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Leinster lead the way as Irish provinces send out a warning

By Tony Ward

In raw terms it reads Ireland 3 England 0 and while no one but no one on this side of the Irish Sea will lose the run of themselves, this represented a massive European weekend and statement for Irish rugby.

Munster paved the way in Limerick on Saturday, while at the Stoop Ulster showed that when push comes to shove there is substance and clout beyond some potentially brilliant backs.

By any stretch, what Munster and Ulster achieved when overcoming Leicester and Harlequins respectively was massive but the biggest statement of all was saved for last when Leinster went to Sandy Park and with patience and perseverance dismantled the reigning English champions on their own patch, something no other side had achieved since Bordeaux a year ago.

We all know what Leinster can do off the front foot by way of a star-studded backline but this time the nature of the opposition allied to the conditions and the occasion dictated a more conservative approach.

The final stats showed something in the region of 222 tackles made by the Chiefs to 94 by Leinster - a statistic that adequately reflects the domination of possession by the away team in the home of the hitherto unbeaten Premiership champs.

To be fair, when they moved it wide on limited opportunity they did look dangerous while their defensive work against wave after wave of Leinster phase attack was truly heroic.

What made this win particularly noteworthy for me and I would like to think for this entire Leinster squad going forward was that despite crossing the Exeter line twice (courtesy of Luke McGrath and Devin Toner) but each being disallowed in addition to a wayward Johnny Sexton penalty - all in the opening quarter - never did they panic.

I can't believe I am saying this but the box kicking by both sides was clever and appropriate to the occasion and opposition. Rob Baxter had clearly prepared his wide players for the bombardment and for the best part of an hour they dealt with it efficiently.

The two tries that were disallowed might on another day have been given such were the minuscule margins involved. I'm not sure (and neither was Romain Poite) that Sexton's boot hit the touchline in the build-up to the outstanding McGrath's disallowed try or indeed that Toner couldn't have got the ball onto terra firma beyond the whitewash.

Against that, a case might have been made for Jack Nowell being awarded a penalty try and Sean Cronin shipping a different colour card in the process. On this occasion these things evened themselves out by way of the right result.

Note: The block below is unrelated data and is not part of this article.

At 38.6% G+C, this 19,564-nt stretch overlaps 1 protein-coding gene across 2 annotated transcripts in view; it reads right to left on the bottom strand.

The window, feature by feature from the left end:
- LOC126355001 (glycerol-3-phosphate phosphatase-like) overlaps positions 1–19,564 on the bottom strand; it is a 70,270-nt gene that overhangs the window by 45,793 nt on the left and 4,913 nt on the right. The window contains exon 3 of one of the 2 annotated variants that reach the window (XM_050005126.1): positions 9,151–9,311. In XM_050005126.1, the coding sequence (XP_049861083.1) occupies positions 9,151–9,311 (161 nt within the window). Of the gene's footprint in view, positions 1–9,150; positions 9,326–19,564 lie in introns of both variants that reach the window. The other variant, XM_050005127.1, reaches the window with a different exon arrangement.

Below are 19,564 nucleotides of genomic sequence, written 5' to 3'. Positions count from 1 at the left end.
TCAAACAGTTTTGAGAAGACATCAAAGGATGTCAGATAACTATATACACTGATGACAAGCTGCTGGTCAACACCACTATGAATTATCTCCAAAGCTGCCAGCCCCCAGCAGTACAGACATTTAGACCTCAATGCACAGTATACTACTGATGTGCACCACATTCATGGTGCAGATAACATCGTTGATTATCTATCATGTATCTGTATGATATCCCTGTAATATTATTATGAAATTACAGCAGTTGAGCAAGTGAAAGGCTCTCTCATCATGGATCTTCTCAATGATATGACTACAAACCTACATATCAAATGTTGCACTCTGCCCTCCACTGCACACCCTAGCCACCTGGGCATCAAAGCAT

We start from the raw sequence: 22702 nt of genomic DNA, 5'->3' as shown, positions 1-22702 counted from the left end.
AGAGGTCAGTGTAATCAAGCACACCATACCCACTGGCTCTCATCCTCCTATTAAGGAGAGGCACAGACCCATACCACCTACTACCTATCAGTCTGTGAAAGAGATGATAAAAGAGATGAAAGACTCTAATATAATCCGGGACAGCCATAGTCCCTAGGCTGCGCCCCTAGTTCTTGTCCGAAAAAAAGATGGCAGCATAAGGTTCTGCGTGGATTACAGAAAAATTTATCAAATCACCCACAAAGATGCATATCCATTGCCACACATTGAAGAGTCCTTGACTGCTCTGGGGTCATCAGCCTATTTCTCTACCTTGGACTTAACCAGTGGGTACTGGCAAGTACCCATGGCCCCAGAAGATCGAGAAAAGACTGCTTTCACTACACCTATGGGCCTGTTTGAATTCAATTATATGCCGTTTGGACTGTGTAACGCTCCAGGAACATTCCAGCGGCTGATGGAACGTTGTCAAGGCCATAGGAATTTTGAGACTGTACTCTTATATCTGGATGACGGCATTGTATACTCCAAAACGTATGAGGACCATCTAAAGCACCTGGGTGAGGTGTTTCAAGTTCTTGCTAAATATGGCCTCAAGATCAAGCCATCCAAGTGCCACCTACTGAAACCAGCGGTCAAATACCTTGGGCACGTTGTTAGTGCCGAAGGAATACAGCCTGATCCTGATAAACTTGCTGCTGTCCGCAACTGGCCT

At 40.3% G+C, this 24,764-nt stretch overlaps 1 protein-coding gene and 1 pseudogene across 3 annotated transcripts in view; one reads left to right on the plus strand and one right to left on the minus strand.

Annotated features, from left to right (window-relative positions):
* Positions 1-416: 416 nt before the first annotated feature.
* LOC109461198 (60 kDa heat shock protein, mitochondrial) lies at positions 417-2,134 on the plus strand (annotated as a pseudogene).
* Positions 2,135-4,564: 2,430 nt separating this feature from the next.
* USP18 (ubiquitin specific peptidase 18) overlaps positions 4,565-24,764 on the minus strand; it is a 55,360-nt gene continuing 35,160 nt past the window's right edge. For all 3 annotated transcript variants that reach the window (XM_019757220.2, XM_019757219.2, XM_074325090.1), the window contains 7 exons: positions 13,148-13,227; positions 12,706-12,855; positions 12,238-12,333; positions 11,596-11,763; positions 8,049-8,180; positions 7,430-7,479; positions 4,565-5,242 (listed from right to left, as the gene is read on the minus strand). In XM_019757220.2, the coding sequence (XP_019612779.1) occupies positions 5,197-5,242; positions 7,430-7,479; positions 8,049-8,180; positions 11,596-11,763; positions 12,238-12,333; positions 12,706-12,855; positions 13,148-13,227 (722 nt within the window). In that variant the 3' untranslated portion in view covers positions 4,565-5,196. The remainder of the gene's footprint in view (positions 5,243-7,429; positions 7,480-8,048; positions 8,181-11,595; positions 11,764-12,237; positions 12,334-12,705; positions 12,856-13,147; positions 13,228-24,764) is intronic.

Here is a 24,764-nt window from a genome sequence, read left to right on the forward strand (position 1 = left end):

There wasn't a weak Leinster performance. This was a win based entirely on the collective. All 23 took part and all 23 delivered with the likes of Jordan Larmour and James Ryan building up more valuable experience.

And when the going got tough, the tough truly did get going with Tadgh Furlong, Toner, Scott Fardy, Sean O'Brien and both Jacks - Conan and McGrath - producing mighty shifts, particularly in that final quarter. Space was at a premium with the tactical kicking and chasing at times a matter of who blinks first. Scrum half McGrath had another awesome outing while both centres and all three in the last line had their moments, but with McFadden in particular outstanding.

As for Isa Nacewa? We all know this Kiwi oozes courage but not just of the physical variety. The assertive manner in which he took the ball when Sexton was laid low to land that vital penalty kick when the Chiefs were edging back represented true leadership.

Of course no Champions Cup was won in Sandy Park but what Leinster achieved in terms of self-belief as well as sending out a measured warning to the rest of watching Europe was massive.

Munster the previous night and Ulster in Twickenham earlier in the day set the standard. In their differing ways they were mighty wins, not least for the PRO14 and for the Irish provinces over the cream of the English Premiership. It makes for another fascinating weekend with the reverse fixtures coming up but more than that is the possibility that all three Irish sides could still be in the shake-up come April.

It is six seasons now since the Champions Cup last came our way courtesy of Leinster in 2012. Toulon and Saracens have dominated since and both are top of their respective pools again this time around. But there was so much about this performance that smacked of a Leinster team on a mission.

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